“Beyond Political Islam: The Muslim Brotherhood and the Future of the Middle East”
Lecture by Dr. Tarek Masoud
Dr. Tarek Masoud, an associate professor of public policy at Harvard University’s John F. Kennedy School of Government, gave a lecture on the topic “Beyond Political Islam: The Muslim Brotherhood and the Future of the Middle East.” The lecture was followed by a Question & Answer session and a reception. The event was co–sponsored by the New York University Center for Dialogues: Islamic World — U.S. — The West; the Foreign Policy Association; and the World Affairs Councils of America. This lecture is part of the World Affairs Councils of America’s Understanding Muslim Societies Lecture Series, with support provided by a grant from the Carnegie Corporation of New York.
Courage to Think: Intellectual Freedom in Tunisia and the Arab Spring
More than a year after the revolution that inspired an entire region to action, the Tunisian population now confronts intimidation and violence against their artists, cultural entrepreneurs, intellectuals, and higher education communities. The past few months have produced the harassment of eminent Tunisian intellectuals and the denunciation of various TV stations and media officials connected with the release of two movies thought to degrade the sacred values of Islam. At the forefront of the political and social transformations underway throughout the Middle East and North Africa (MENA) region, Tunisia offers an important test case for interventions which strengthen local advocates of intellectual freedom and freedom of expression at this sensitive time.
In order to raise awareness of the importance of defending intellectual freedom and freedom of expression in Tunisia, the NYU Center for Dialogues, the Scholars at Risk Network, the Center for Human Rights and Global Justice at the NYU School of Law, and Human Rights Watch will convene a panel discussion that will explore the threat that censorship poses to Tunisian communities, specifically analyzing the nature and origin of the spreading violence that has been increasing over the past year. The discussion will be geared towards developing positive solutions to contribute to the current constitutional reform process in Tunisia, scheduled to conclude by October 2012.
The United Nations General Assembly and the Business of Universality
An Address by H.E. President Nassir Abdulaziz Al–Nasser, President of the 66th Session of the United Nations General Assembly
“Miral: A Palestinian/Israeli Dialogue On and Off Screen”
Film Screening and Panel Discussion
Rula Jebreal’s semi–autobiographical novel, Miral, tells the story of a young Palestinian girl coming of age amid the tensions and destruction of the Israeli–Palestinian conflict. Refusing to merely point fingers, the novel draws attention to the aspirations for peace shared by both Israelis and Palestinians and appeals for a return to constructive dialogue. With the diplomatic relationship between Israelis and Palestinians once again at an impasse domestically as well as globally, Jebreal’s call for both sides to rise above the political cynicism and stalemate that have characterized the conflict over the past decade has more resonance than ever before.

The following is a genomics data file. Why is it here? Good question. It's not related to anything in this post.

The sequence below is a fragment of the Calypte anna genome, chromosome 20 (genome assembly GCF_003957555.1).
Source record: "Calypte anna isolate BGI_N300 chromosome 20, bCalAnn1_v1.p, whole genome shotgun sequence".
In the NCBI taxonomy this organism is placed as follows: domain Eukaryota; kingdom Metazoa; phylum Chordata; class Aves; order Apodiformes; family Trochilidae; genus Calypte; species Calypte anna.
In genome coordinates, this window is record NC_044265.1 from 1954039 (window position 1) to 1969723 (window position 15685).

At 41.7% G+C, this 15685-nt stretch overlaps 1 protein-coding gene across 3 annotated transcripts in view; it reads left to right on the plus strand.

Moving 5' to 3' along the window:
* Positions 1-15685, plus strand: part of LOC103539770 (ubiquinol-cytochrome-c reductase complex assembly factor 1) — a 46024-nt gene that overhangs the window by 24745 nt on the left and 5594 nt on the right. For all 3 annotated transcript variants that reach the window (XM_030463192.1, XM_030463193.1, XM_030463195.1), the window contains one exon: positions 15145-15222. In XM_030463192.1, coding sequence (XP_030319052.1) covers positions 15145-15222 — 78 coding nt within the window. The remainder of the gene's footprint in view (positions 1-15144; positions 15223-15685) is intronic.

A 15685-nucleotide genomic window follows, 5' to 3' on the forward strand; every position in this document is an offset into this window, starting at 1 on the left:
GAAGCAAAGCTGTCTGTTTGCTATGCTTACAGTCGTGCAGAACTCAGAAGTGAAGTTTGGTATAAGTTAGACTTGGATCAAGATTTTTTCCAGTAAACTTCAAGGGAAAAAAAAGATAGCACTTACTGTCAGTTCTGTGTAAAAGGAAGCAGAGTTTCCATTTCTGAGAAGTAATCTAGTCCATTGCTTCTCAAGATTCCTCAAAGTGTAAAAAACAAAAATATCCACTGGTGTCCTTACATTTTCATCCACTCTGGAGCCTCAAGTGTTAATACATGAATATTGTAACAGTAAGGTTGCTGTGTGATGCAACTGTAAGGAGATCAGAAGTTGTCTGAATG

The film adaptation of Miral was directed by Julian Schnabel who also directed “The Diving Bell and the Butterfly”, and stars Freida Pinto, Hiam Abbass, and Willem Dafoe. “Miral,” which premiered in the United States at the United Nations General Assembly in March 2011, won the Cinema for UNICEF Commendation Award and the C.I.C.T. UNESCO Enrico Fulchignoni Award at the Venice International Film Festival in 2010.
“Arab Spring” or “Arab Winter”? — An Update on the Arab Revolutions
Panel Discussion at New York University’s Jurow Hall
The Tunisian and Egyptian revolutions, which began on December 18, 2010 and January 25, 2011, respectively, have profoundly altered the landscape of North Africa and the Middle East. Nearly a year later, Tunisia and Egypt are preparing to elect new leaders for the first time in decades and insurgents in Libya, Syria, Yemen, and Bahrain are continuing against all odds in their struggle for change. As we approach the one year anniversary of these momentous events, it is time to move beyond the dizzying victories of the "Spring" and to address the more difficult questions of the future: Who will lead these countries and what forms will their governments take? In what ways will Islam be incorporated into the new body politic? How will these changes affect the politics of the Mediterranean region? How can the West, and particularly the United States, best redefine its policy towards the region?
In order to provide a necessary update on the trajectory of the revolutions and protests, the NYU Center for Dialogues, in cooperation with the NYU Hagop Kevorkian Center for Near Eastern Studies, will convene a panel discussion to analyze the most recent events in the Middle East and North Africa, particularly the long-term implications of constitutional and legislative elections in Tunisia and Egypt which are scheduled to take place in October and November respectively.
Social, Ethical, Political, and Policy Implications of Interpretations of Islam’s Foundational Text:
Symposium at New York University, Casa Italiana
The way Islam is lived today and Muslim communities interact with the non-Muslim world, particularly the West, range from open and peaceful modes to a more radical stance, in large part rooted in interpretation by groups and individuals who use religion for political purposes and whose claim to legitimacy is based on selective readings and distorted interpretations of sacred texts, principally the Qur’an. This reductionist, misguided approach can only be challenged by rigorous intellectual debate by and among Muslim thinkers, a debate that can have tremendous policy implications. It could also have far greater credibility than the usual arguments, both positive and negative, developed by non–Muslim commentators on these very critical issues of our times.